By bobb |
E/Prof Bruce Tonge smiling at camera outside a cottage front door

Bruce Tonge’s ground-breaking work in child psychiatry over five decades has focused on autism spectrum disorders and behavioural and emotional disturbance in children with intellectual disability.

The Woodend-based Emeritus Professor has been named an Officer of the Order of Australia in this year’s Australia Day Honours in acknowledgement of his service to research and education in this field.

Prof Tonge’s career began in 1970 as a young graduate of medicine at Monash University, when he first developed a keen interest in both paediatrics and psychiatry.

“My very first placement was at the Children’s Hospital in Brisbane and I just loved that work,” he told the Express.

“Somehow it resonated with me.

“And then I did my psychiatry placement, and that also made sense to me.”

But with limited opportunity to study in this field in Australia in the 1970s, Prof Tonge took up an opportunity to train in psychiatry at Oxford in England.

“In those days, the only training for psychiatrists was a diploma of psychological medicine at Melbourne University or in Queensland, and it wasn’t very elaborate, so most psychiatrists trained either in the United Kingdom, Ireland, Canada or the United States,” he said.

“The traineeship in England was innovative for its time in that it provided experience in all the main parts of psychiatry, including child psychiatry, so that attracted me.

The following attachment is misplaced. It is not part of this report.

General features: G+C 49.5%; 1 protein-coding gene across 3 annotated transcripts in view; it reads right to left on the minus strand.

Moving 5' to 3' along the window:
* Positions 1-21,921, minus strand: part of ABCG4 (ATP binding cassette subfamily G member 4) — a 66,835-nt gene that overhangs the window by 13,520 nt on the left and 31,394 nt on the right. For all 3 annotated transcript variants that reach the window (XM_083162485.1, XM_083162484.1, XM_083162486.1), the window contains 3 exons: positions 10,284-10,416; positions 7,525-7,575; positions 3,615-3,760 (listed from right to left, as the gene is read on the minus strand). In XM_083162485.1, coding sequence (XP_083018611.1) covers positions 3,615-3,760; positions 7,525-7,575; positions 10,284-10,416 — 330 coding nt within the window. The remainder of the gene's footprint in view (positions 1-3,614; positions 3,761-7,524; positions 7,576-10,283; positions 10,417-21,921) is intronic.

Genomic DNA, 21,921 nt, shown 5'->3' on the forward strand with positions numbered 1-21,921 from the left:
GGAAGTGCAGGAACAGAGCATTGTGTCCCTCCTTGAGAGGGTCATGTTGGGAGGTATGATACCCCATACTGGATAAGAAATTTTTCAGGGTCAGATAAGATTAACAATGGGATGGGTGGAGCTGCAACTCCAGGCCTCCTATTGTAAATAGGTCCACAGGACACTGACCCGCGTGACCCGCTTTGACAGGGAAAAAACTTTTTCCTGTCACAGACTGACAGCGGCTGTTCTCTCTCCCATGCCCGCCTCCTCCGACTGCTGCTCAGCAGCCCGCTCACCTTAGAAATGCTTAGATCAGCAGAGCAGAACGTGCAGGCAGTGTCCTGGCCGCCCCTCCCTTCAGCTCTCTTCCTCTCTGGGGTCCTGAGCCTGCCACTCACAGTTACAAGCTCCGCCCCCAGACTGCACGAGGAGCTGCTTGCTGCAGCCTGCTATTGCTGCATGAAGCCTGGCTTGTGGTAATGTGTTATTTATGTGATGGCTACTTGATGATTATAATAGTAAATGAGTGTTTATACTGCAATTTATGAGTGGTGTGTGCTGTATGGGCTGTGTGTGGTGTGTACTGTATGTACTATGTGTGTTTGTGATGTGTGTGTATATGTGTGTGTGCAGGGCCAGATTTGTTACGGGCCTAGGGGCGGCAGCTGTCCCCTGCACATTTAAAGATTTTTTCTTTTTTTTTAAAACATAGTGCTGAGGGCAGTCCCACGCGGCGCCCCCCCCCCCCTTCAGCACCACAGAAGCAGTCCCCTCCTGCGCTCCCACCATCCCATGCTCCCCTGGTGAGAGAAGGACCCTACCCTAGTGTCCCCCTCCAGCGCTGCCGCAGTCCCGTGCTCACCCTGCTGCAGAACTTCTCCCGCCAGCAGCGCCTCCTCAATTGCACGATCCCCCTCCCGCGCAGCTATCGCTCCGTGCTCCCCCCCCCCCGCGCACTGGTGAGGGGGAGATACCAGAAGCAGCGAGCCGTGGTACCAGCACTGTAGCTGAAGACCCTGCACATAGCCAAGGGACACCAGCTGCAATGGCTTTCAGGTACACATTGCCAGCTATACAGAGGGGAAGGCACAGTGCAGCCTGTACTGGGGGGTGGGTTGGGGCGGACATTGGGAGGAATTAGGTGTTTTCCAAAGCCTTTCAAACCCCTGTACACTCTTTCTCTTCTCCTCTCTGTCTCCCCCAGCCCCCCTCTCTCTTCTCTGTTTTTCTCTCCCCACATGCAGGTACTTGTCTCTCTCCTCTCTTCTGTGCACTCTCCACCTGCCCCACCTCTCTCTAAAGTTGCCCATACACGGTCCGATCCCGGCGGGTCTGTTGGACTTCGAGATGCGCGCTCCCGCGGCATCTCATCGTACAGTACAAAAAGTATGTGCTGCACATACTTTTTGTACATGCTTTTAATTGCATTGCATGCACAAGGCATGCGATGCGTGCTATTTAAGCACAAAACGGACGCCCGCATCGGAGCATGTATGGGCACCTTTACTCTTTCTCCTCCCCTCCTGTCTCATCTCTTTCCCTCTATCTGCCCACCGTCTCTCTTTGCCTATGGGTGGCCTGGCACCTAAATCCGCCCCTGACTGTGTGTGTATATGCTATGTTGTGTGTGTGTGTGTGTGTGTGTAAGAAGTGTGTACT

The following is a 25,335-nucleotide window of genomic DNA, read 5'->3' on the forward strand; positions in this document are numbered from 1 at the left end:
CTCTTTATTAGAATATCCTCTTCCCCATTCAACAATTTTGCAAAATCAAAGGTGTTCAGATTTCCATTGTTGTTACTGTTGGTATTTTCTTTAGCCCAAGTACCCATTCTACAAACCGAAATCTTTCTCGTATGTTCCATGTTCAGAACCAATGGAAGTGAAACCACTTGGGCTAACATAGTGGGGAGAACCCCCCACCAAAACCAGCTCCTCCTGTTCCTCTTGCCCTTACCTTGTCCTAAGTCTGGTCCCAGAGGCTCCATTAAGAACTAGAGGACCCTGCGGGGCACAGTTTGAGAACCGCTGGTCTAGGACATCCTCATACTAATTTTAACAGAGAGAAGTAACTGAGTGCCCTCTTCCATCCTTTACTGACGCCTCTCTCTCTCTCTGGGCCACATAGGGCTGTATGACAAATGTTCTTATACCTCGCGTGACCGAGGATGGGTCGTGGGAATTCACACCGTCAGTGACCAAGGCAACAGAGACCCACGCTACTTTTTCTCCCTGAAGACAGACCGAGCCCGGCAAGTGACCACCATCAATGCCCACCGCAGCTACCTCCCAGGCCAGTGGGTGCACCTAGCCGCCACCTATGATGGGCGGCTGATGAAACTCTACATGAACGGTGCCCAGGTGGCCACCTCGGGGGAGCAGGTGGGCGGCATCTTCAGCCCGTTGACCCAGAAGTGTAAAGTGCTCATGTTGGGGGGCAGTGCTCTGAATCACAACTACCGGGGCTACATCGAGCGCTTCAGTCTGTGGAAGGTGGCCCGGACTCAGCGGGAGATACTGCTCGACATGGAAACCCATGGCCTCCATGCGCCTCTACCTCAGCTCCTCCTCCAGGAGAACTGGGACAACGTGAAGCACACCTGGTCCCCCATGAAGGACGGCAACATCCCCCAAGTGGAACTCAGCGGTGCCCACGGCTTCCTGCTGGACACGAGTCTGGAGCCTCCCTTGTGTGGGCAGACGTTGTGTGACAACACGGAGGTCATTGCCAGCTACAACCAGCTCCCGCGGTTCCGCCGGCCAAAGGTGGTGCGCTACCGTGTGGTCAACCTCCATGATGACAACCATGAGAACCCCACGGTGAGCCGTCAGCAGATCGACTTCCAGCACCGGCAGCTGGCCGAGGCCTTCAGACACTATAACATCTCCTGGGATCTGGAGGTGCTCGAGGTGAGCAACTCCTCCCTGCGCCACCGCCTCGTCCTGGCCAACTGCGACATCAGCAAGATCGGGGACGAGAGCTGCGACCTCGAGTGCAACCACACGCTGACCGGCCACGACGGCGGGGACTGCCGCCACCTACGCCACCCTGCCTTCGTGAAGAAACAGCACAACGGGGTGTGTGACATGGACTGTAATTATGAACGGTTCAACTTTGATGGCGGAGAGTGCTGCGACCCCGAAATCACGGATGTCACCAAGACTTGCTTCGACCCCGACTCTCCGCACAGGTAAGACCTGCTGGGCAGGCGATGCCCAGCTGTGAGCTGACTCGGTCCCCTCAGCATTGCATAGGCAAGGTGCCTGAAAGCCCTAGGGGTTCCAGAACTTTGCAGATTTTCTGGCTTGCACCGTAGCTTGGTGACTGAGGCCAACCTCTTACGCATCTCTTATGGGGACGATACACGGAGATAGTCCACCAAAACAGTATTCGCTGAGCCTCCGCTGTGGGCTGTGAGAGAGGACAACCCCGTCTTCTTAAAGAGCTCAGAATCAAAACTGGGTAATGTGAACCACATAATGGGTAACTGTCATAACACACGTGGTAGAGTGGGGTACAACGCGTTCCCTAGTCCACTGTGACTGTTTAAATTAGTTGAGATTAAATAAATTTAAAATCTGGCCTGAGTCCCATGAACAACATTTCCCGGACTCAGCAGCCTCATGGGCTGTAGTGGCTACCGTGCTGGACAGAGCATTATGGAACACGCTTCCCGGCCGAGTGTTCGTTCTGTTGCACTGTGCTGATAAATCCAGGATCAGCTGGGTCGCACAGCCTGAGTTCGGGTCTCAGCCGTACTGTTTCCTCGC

“I got to work with some world-class psychiatrists there.”

Prof Tonge went on to undertake specialist training with Cambridge University before returning to Australia in 1976.

“I had a job joining the fledgling training program that the mental health service was setting up in child psychiatry, so I was able to get there right at the beginning of what became the child and adolescent mental health service in Victoria,” he said.

In the decades since, Prof Tonge established and directed the internationally recognised Monash University Centre for Developmental Psychiatry and Psychology.

He is the former chairman of the Mental Health Foundation of Australia and continues his work with the foundation today as patron.
He also helped establish Autism Victoria (now Amaze).

More than 15 years ago, Prof Tonge and his wife – early childhood educator Avril Brereton – set up a training program in Bendigo, which established the regional Child and Adolescent Autism Assessment Service.

Twelve years ago the couple established their Woodend clinic, Time for a Future – Centre for Child Development.

“It has built up into a busy clinic that sees patients from all over country Victoria, because there are very few paediatricians and virtually no child psychiatrists west of Melbourne,” Prof Tonge said.

“We have five or six psychologists, student psychologists and medical students, we’ve got an occupational therapist, an education specialist and a speech therapist starting soon.”

One of Prof Tonge’s many career highlights was developing the ‘Draw a Dream’ child mental state assessment technique, now used by child psychiatrists and psychologists around the world.

He has had dozens of books and hundreds of research papers and manuals published, and remains active in research and teaching in his field.

“I think (research) has to be the way of the future, I think we’ve really got to look hard at what we’re doing and whether it works,” he said.

“With regard to this great honour that the nation is offering me, it’s not mine, it’s on the back of lots of other people – those who taught me and worked with me, and the students.

“Research in my field is not a solo enterprise, it requires a team, it’s a collegial thing.

“I’m no longer driving those research projects but I’ve been working with younger people who are now the leaders, so I’ve got something to contribute as a mentor.”


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